US President George W Bush has pledged $50m in direct aid for the Palestinian Authority, at a meeting with Palestinian leader Mahmoud Abbas.
Mr Bush praised Mr Abbas' rejection of violence
Mr Bush also reiterated his commitment to the roadmap for peace and the creation of a Palestinian state.
He said that Israel must not take any actions that violated its roadmap obligations and said all settlement expansion on the West Bank must stop.
Mr Abbas is the first Palestinian leader to be hosted by Mr Bush.
He said that he was more confident about the role the US administration would play in achieving peace, but that time was short.
"Time is becoming our greatest enemy, we should end this conflict before it is too late," he said.
'Moment of opportunity'
The new aid is part of a $350m package earmarked for the Palestinians.
It will go to fund housing and infrastructure projects in the Gaza Strip.
"These funds will be used to improve the quality of life of the Palestinians living in Gaza, where poverty and unemployment are very high," Mr Bush said.
The BBC's Justin Webb in Washington says that while the money is a pat on the back for Mr Abbas, the US does not want him to feel so comfortable that he fails to take actions it regards as necessary to guarantee Israeli security.
Mr Abbas had asked Congress to channel financial assistance directly to the Palestinian Authority, instead of to NGOs.
US politicians have been reluctant to do that, accusing the PA of corruption, and preferring to fund aid agencies and non-governmental organisations.
Mr Bush also urged other Arab states to help create a supportive environment by providing financial help and refusing those wedded to violence.
He said that the Middle East had reached a moment of opportunity, and this could be transformed into real momentum.
"We remain committed to the roadmap as the only vision of two states living side by side," he said.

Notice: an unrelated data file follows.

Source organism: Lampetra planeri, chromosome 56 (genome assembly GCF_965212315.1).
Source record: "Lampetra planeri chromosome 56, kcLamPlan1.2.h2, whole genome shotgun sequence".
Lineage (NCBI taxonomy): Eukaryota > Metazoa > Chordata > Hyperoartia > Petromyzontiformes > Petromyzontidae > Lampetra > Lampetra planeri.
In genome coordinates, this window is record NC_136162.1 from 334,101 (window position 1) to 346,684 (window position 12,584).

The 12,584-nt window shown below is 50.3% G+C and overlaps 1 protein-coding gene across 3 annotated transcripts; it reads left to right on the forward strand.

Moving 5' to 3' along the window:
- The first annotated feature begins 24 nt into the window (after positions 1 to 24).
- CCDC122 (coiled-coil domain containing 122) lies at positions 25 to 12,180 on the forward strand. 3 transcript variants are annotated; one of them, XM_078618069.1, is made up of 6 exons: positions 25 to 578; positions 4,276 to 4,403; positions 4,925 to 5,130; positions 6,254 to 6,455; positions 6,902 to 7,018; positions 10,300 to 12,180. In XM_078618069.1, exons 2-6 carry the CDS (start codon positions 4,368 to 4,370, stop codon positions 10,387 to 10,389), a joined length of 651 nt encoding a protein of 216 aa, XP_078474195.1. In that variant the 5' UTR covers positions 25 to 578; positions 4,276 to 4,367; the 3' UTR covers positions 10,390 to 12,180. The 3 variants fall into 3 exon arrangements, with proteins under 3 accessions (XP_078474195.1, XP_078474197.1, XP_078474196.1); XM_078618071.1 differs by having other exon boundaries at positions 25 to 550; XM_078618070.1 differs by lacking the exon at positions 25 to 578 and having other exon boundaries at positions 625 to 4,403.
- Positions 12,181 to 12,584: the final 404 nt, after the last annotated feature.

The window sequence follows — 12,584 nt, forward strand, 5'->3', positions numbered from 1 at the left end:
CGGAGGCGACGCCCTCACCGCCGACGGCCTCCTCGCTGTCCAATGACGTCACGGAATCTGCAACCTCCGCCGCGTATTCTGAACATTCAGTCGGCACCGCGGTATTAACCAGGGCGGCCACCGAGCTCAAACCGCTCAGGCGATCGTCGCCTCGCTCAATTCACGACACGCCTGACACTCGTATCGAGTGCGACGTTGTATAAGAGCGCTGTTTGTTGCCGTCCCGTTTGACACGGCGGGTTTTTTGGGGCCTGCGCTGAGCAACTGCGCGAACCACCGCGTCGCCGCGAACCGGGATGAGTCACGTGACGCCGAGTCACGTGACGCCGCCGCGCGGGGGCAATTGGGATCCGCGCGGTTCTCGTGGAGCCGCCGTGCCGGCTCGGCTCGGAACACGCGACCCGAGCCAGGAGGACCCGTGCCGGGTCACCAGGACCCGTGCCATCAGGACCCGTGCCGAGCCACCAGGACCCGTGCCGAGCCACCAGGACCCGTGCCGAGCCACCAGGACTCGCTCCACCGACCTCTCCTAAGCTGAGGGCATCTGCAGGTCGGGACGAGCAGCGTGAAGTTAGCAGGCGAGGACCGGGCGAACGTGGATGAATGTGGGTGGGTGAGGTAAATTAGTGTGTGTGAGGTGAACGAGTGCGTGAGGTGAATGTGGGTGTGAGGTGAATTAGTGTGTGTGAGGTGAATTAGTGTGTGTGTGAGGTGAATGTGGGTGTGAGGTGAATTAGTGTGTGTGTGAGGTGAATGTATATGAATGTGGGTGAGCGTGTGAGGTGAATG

Mr Abbas asked Congressmen for direct funding
Israel's planned withdrawal from the Gaza Strip could lay the groundwork for a return to the roadmap, he added.
Mr Bush also praised Mr Abbas for rejecting violence and embracing democracy.
"You have made a start on a difficult journey, requiring courage and leadership each day," he said. "And we will take that journey together."
He urged Israel to remove unauthorised settlement outposts and stop the expansion of existing settlements in the West Bank.
The US president added that Secretary of State Condoleezza Rice would visit Jerusalem and Ramallah before the Israel withdrawal from Gaza.
Mr Abbas is keen for the US to bring Israel's planned unilateral withdrawal from the occupied Gaza Strip under the auspices of the roadmap.
The roadmap plan, sponsored by the US, European Union, Russia and the United Nations, has been largely deadlocked since it was launched two years ago.
It sets out a phase-by-phase path to ending the conflict within two years, setting up a viable independent Palestinian state and ensuring a secure Israel.
Mr Abbas' visit illustrates the thaw in relations between the US and the Palestinians since the death of Yasser Arafat, who was shunned by Mr Bush.
In Gaza, BBC correspondent Alan Johnston says there is little optimism about the Washington meeting, because they believe the US will not push Israel into the kind of deal that Palestinians would find acceptable.